The opinion of the court was delivered by: Ralph Zarefsky United States Magistrate Judge
MEMORANDUM OPINION AND ORDER
In May 2007, an administrative law judge determined that Plaintiff Michael Kitayama could perform his past relevant work as a printer, and accordingly denied his application for Social Security disability benefits. This Court upheld that determination. Plaintiff now returns to court, this time after the Commissioner determined that his status had changed, so that he no longer could work as a printer, but that he still could perform work that exists in significant numbers in the economy. Plaintiff asserts two challenges to the Commissioner's determination.
First, Plaintiff argues that the Administrative Law Judge failed to determine properly Plaintiff's residual functional capacity. Plaintiff cites various reports from the record, none of which supports the argument that the Administrative Law Judge erred in his assessment of Plaintiff's remaining capacity. It must be remembered that the question is not whether Plaintiff can locate in the record references to support his view of his capacity; the legal question is whether the capacity determined by the Administrative Law Judge is backed by substantial evidence. Drouin v. Sullivan, 966 F.2d 1255, 1257 (9th Cir. 1992); see also Mayes v. Massanari, 276 F.3d 453, 459 (9th Cir. 2001) (when the evidence can rationally be interpreted in more than one way, the court must uphold the Commissioner's decision). Here, substantial evidence backed the decision. The Administrative Law Judge relied on the testimony of the medical expert, who took a more conservative approach than the consultants, who had thought that Plaintiff had no mental limitations whatsoever. As the Administrative Law Judge stated, this conclusion was consistent with the assessments of the treating physicians. [AR 19-20]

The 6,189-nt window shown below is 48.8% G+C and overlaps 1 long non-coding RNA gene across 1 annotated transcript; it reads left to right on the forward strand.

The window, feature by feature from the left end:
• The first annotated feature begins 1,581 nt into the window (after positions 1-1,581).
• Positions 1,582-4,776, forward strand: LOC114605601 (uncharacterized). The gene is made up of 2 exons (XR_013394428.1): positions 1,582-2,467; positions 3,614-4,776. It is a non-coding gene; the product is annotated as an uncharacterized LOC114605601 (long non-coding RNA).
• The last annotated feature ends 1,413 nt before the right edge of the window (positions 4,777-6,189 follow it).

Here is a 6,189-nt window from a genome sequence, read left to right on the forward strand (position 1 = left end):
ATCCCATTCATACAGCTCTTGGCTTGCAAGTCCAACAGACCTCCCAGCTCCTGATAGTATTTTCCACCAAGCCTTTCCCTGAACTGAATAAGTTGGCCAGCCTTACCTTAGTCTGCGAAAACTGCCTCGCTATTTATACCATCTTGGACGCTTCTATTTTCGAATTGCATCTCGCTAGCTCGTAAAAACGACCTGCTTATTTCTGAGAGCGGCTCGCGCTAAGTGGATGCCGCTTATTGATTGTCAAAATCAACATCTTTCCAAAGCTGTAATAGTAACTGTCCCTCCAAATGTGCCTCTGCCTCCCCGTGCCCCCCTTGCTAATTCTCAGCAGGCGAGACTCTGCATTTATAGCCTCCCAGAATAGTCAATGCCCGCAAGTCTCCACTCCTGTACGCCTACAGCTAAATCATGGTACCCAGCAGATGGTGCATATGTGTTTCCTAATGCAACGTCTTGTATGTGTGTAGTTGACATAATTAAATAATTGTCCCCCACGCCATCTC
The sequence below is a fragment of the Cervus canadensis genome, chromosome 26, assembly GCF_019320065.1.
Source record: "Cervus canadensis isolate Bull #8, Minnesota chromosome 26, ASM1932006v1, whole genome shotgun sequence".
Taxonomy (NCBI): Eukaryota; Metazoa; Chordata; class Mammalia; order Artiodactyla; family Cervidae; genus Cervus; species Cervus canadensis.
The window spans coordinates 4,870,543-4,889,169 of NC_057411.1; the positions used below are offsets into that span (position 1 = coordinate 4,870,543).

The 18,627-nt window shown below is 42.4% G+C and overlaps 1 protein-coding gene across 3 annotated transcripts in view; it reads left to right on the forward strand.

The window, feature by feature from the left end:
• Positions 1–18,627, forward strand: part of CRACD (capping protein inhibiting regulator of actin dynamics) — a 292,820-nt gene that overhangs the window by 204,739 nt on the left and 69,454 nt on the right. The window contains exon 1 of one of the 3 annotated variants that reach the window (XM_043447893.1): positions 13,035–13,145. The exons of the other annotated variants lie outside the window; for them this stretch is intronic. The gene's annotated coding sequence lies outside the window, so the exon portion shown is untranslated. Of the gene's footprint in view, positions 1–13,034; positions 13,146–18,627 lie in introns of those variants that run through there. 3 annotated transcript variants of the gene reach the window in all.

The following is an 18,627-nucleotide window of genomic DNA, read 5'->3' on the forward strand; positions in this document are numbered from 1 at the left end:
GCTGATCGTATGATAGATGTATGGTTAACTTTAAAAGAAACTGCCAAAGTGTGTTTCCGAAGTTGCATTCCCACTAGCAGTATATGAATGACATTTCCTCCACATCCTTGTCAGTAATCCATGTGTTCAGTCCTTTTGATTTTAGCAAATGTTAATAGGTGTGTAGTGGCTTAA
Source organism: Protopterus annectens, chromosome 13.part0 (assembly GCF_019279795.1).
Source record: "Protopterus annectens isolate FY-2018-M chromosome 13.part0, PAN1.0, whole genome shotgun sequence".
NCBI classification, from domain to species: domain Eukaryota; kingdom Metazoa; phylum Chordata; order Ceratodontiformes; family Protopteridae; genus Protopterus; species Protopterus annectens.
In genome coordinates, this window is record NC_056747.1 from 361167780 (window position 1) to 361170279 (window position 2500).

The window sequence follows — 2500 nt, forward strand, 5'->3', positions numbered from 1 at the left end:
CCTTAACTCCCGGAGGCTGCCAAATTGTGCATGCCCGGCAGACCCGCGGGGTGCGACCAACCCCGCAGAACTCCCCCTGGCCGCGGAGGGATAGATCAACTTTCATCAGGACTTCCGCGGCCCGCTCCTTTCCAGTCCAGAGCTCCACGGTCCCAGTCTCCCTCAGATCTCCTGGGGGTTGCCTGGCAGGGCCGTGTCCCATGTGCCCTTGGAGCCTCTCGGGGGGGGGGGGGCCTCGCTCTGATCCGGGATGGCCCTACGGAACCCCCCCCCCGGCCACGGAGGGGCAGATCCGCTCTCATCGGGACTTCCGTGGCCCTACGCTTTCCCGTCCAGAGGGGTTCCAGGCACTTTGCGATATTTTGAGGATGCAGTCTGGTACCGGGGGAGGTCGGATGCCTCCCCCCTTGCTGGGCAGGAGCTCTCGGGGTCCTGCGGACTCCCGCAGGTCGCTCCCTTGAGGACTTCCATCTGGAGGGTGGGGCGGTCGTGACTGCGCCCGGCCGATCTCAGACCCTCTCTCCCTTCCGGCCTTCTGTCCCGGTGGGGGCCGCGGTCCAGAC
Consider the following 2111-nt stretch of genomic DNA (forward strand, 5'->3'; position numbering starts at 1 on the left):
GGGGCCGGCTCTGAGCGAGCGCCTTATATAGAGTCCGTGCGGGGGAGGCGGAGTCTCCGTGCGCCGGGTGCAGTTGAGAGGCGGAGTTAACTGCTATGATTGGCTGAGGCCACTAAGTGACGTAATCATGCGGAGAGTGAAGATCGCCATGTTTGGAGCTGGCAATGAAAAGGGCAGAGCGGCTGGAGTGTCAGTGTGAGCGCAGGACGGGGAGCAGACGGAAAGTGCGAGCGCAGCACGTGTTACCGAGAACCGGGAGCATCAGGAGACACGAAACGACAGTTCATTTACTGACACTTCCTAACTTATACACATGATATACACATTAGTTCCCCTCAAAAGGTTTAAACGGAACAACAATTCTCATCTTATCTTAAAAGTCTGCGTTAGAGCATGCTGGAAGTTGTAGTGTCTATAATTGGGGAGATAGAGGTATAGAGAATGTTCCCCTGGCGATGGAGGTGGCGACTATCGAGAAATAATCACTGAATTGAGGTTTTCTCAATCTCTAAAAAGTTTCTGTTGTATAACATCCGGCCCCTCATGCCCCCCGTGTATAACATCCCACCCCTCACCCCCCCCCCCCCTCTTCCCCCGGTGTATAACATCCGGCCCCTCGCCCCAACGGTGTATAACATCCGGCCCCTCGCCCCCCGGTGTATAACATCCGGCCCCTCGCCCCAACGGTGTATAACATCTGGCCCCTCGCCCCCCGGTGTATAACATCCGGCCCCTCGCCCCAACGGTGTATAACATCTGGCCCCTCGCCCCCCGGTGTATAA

Plaintiff asserts that a limitation to simple and repetitive tasks does not take into account his deficiencies in concentration, persistence and pace. Plaintiff has, however, overstated the evidence. The cases he cites were cases in which the evidence rather conclusively demonstrated that the claimant often had difficulties concentrating and working at a pace necessary to keep up; they do not ineluctably stand for the proposition that whenever a person has any deficits in those areas, that the residual functional capacity limiting him to simple and repetitive tasks is itself inadequate. See Newton v. Chater, 92 F.3d 688 (8th Cir. 1996); Dade v. Commissioner, 1999 WL 1192727 (D. Or. 1999); Rosario v. Shalala, 836 F. Supp. 257 (E.D. Pa. 1993); compare Stubbs-Danielson v. Astrue, 539 F.3d 1169, 1173 (9th Cir. 2008). Here the evidence was much weaker; two consultants thought that Plaintiff was not impaired at all [AR 19], and the examining psychiatrist only suggested that Plaintiff had a moderate impairment in concentration, persistence and pace. [AR 300-01] Under these circumstances, the Court cannot say that the Administrative Law Judge erred when he placed a limitation on Plaintiff's work, limiting him to simple and repetitive tasks. Compare Stubbs-Danielson v. Astrue, 539 F.3d 1169, 1173-74 (9th Cir. 2008).
Plaintiff's second argument spins off the first. He asserts that the Administrative Law Judge did not include all the proper limitations about Plaintiff's capacity in the hypothetical question he asked the vocational expert. Again, Plaintiff references the issue of his ability in the "concentration, persistence and pace" category. An administrative law judge is not required to include limitations in a hypothetical question if the limitations are not supported by substantial evidence. Osenbrock v. Apfel, 240 F.3d 1157, 1164-65 (9th Cir. 2000). The Administrative Law Judge was within his authority here in crafting the question he presented. There was no error.
In accordance with the foregoing, the decision of the Commissioner is affirmed.
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